The demigod Maui lassoed the sun to make our days last longer. Hawaiian Electric Company also seeks to capture our abundant sunshine in it’s largest quest yet for renewable energy projects.
On May 11, 2020, HECO announced sixteen solar-plus-storage or standalone storage projects on three islands have been selected in the latest phase of Hawaiian Electric’s transition to using 100 percent renewable energy to generate electricity by 2045.
The projects, selected after a competitive evaluation that was part of the largest renewable energy procurement ever undertaken in Hawaii, could produce 460 megawatts of solar energy and nearly 3 gigawatt-hours of energy storage on Oahu, Maui and Hawaii Island. That would increase the total solar megawatts on the Hawaiian Electric system by more than 50 percent.
Hawaiian Electric will now enter contract negotiations with the developers, who will begin outreach to the communities where they plan to build. The sizes and locations of the projects will be made public in 30 days or sooner if some developers start their community engagement efforts immediately. All contracts must be approved by the Public Utilities Commission (PUC).
“We went big with the scope of this request for proposals to see what the renewable energy market would support and to ensure lots of competition,” said Jim Alberts, Hawaiian Electric senior vice president for business development and strategic planning. “The projects chosen provide the best opportunity for customer savings and realistic timelines for completion so we can keep our clean energy transition on track.”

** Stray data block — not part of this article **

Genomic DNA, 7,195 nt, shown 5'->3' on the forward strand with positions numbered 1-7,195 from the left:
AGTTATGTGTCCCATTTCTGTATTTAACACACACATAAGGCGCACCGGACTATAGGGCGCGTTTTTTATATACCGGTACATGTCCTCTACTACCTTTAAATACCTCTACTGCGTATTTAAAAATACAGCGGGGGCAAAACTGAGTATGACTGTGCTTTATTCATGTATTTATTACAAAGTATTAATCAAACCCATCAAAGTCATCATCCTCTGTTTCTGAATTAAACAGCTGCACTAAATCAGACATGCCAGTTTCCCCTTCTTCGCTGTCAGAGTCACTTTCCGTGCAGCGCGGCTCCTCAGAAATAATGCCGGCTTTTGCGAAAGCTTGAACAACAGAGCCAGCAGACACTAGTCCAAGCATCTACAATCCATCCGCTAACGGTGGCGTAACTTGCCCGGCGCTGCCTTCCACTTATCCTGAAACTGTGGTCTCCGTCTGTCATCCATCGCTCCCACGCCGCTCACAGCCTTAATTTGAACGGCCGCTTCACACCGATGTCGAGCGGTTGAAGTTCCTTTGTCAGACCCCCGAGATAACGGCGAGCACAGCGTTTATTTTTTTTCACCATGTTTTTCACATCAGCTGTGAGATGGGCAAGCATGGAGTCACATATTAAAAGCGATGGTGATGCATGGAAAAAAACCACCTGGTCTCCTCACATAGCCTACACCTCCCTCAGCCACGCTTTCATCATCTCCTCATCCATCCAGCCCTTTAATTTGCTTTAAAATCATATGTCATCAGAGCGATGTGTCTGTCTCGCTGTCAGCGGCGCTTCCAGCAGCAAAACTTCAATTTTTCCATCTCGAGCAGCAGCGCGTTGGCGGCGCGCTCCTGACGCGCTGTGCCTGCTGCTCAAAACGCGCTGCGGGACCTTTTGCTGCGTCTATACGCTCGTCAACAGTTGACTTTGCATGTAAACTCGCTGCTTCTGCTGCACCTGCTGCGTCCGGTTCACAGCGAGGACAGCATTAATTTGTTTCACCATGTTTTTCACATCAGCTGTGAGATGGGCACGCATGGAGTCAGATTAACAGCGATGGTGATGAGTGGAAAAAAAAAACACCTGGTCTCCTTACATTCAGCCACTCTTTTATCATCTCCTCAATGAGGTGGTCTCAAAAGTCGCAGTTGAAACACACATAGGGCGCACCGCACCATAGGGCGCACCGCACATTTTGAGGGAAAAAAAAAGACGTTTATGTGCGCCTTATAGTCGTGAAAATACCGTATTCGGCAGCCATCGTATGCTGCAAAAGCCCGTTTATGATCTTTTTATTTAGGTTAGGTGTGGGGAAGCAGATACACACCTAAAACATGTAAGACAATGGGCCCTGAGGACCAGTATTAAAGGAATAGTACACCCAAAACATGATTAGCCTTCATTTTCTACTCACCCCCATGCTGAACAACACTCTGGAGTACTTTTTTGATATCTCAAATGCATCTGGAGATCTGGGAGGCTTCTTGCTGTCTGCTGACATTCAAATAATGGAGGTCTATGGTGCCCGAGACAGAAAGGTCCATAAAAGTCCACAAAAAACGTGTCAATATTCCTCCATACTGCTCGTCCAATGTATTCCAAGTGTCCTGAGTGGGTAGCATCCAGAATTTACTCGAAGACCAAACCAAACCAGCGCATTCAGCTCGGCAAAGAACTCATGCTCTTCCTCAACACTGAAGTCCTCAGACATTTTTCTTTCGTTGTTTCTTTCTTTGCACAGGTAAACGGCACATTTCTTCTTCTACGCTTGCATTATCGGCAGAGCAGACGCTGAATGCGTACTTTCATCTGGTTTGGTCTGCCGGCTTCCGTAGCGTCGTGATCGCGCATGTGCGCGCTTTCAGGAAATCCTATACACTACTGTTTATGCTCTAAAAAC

The projects are:
- On Maui Island, three solar-plus-storage projects and one standalone storage project totaling approximately 100 MW of generation and 560 MWh of storage
- On Oahu, eight solar-plus-storage projects and one standalone storage project totaling approximately 287 MW of generation and 1.8 GWh of storage
- On Hawaii Island, two solar-plus-storage projects and one standalone storage project totaling approximately 72 MW of generation and 492 MWh of storage
Energy storage, whether charged from solar panels or the electric grid, captures electricity for use in the evening or other times when the sun isn’t shining. This is essential to replace firm fossil-fuel generation that can generate electricity around the clock.
Among the criteria for selection were price, location, technology and a plan for meaningful community engagement by the developer.
“Even though these are all solar or low-profile storage projects, we know there’s increasing concern about the location of renewable energy projects,” Alberts said. “That’s why we say we need everyone working together – developers, government, communities and Hawaiian Electric – if we’re going to meet our clean energy goals.”
Two projects proposed by Hawaiian Electric were among those selected: a 40-MW, 160-MWh standalone energy storage system on Maui and a 12-MW, 12-MWh storage system on Hawaii Island. Two projects proposed by Hawaiian Electric on Oahu and a separate project proposed for Hawaii Island were not selected.
Independent observers and a technical adviser were selected by the PUC to assure that all proposals – including “self-build” projects proposed by Hawaiian Electric – were reviewed fairly and objectively.
Depending on the length of the economic disruption caused by the COVID-19 pandemic, delays in bringing the projects online are possible. The timeline for these projects assumes the first will become operational in 2022.
Approximately 900 megawatts of new renewables or renewables paired with storage were sought in the request for proposals issued by Hawaiian Electric in August 2019. All technologies were eligible. At the time, it was the largest single renewable energy procurement effort in Hawaii and among the largest by any U.S. utility.
In the earlier procurement phase, completed in 2018, regulators approved seven projects on Oahu, Maui and Hawaii Island that will add approximately 260 megawatts of solar energy with over 1 gigawatt-hour of storage.
Proposals for Molokai and Lanai have later deadlines than for the other islands. Information for those islands will be released this summer.